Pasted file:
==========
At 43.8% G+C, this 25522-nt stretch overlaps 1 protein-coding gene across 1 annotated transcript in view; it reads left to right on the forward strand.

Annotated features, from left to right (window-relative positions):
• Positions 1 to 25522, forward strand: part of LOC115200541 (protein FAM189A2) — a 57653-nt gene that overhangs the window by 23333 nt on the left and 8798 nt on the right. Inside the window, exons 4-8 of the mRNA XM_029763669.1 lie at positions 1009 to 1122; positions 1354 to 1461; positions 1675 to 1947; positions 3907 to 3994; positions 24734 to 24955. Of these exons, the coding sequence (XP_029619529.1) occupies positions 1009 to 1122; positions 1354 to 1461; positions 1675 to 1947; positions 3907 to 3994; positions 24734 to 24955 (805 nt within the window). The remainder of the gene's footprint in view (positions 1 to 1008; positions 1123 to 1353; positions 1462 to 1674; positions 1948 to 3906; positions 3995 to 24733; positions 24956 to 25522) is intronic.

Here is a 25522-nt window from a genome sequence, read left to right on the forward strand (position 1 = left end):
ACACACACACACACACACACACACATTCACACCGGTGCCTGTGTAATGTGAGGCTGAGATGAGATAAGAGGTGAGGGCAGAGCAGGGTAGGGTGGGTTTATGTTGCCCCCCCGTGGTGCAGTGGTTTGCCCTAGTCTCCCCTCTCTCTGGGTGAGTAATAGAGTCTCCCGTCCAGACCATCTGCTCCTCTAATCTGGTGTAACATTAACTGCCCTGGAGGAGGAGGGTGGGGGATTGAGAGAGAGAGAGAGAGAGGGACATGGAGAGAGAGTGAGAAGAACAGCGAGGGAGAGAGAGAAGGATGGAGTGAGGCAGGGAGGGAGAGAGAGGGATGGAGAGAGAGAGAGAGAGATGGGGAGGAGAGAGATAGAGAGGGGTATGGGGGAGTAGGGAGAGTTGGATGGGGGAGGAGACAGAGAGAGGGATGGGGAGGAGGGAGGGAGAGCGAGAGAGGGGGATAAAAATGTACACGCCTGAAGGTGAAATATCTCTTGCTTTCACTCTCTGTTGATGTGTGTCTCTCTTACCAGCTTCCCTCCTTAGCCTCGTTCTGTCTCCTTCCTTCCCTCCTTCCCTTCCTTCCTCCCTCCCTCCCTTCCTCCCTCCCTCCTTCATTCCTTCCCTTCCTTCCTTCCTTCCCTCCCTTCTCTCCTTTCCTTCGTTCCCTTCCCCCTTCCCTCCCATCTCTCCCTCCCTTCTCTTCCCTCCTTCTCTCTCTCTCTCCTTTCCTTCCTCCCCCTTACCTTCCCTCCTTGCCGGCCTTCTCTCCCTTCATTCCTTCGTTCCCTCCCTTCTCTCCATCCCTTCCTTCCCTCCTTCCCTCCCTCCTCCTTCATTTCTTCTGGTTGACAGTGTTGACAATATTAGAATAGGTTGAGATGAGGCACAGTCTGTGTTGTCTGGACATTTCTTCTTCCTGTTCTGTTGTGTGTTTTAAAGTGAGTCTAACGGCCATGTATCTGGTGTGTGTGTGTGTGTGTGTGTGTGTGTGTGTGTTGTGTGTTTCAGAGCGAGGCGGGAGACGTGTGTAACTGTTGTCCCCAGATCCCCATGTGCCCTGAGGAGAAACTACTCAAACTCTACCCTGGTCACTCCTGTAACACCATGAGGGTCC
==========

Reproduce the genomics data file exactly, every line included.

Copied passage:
At 43.8% G+C, this 25522-nt stretch overlaps 1 protein-coding gene across 1 annotated transcript in view; it reads left to right on the forward strand.

Annotated features, from left to right (window-relative positions):
• Positions 1 to 25522, forward strand: part of LOC115200541 (protein FAM189A2) — a 57653-nt gene that overhangs the window by 23333 nt on the left and 8798 nt on the right. Inside the window, exons 4-8 of the mRNA XM_029763669.1 lie at positions 1009 to 1122; positions 1354 to 1461; positions 1675 to 1947; positions 3907 to 3994; positions 24734 to 24955. Of these exons, the coding sequence (XP_029619529.1) occupies positions 1009 to 1122; positions 1354 to 1461; positions 1675 to 1947; positions 3907 to 3994; positions 24734 to 24955 (805 nt within the window). The remainder of the gene's footprint in view (positions 1 to 1008; positions 1123 to 1353; positions 1462 to 1674; positions 1948 to 3906; positions 3995 to 24733; positions 24956 to 25522) is intronic.

Here is a 25522-nt window from a genome sequence, read left to right on the forward strand (position 1 = left end):
ACACACACACACACACACACACACATTCACACCGGTGCCTGTGTAATGTGAGGCTGAGATGAGATAAGAGGTGAGGGCAGAGCAGGGTAGGGTGGGTTTATGTTGCCCCCCCGTGGTGCAGTGGTTTGCCCTAGTCTCCCCTCTCTCTGGGTGAGTAATAGAGTCTCCCGTCCAGACCATCTGCTCCTCTAATCTGGTGTAACATTAACTGCCCTGGAGGAGGAGGGTGGGGGATTGAGAGAGAGAGAGAGAGAGGGACATGGAGAGAGAGTGAGAAGAACAGCGAGGGAGAGAGAGAAGGATGGAGTGAGGCAGGGAGGGAGAGAGAGGGATGGAGAGAGAGAGAGAGAGATGGGGAGGAGAGAGATAGAGAGGGGTATGGGGGAGTAGGGAGAGTTGGATGGGGGAGGAGACAGAGAGAGGGATGGGGAGGAGGGAGGGAGAGCGAGAGAGGGGGATAAAAATGTACACGCCTGAAGGTGAAATATCTCTTGCTTTCACTCTCTGTTGATGTGTGTCTCTCTTACCAGCTTCCCTCCTTAGCCTCGTTCTGTCTCCTTCCTTCCCTCCTTCCCTTCCTTCCTCCCTCCCTCCCTTCCTCCCTCCCTCCTTCATTCCTTCCCTTCCTTCCTTCCTTCCCTCCCTTCTCTCCTTTCCTTCGTTCCCTTCCCCCTTCCCTCCCATCTCTCCCTCCCTTCTCTTCCCTCCTTCTCTCTCTCTCTCCTTTCCTTCCTCCCCCTTACCTTCCCTCCTTGCCGGCCTTCTCTCCCTTCATTCCTTCGTTCCCTCCCTTCTCTCCATCCCTTCCTTCCCTCCTTCCCTCCCTCCTCCTTCATTTCTTCTGGTTGACAGTGTTGACAATATTAGAATAGGTTGAGATGAGGCACAGTCTGTGTTGTCTGGACATTTCTTCTTCCTGTTCTGTTGTGTGTTTTAAAGTGAGTCTAACGGCCATGTATCTGGTGTGTGTGTGTGTGTGTGTGTGTGTGTGTGTGTTGTGTGTTTCAGAGCGAGGCGGGAGACGTGTGTAACTGTTGTCCCCAGATCCCCATGTGCCCTGAGGAGAAACTACTCAAACTCTACCCTGGTCACTCCTGTAACACCATGAGGGTCC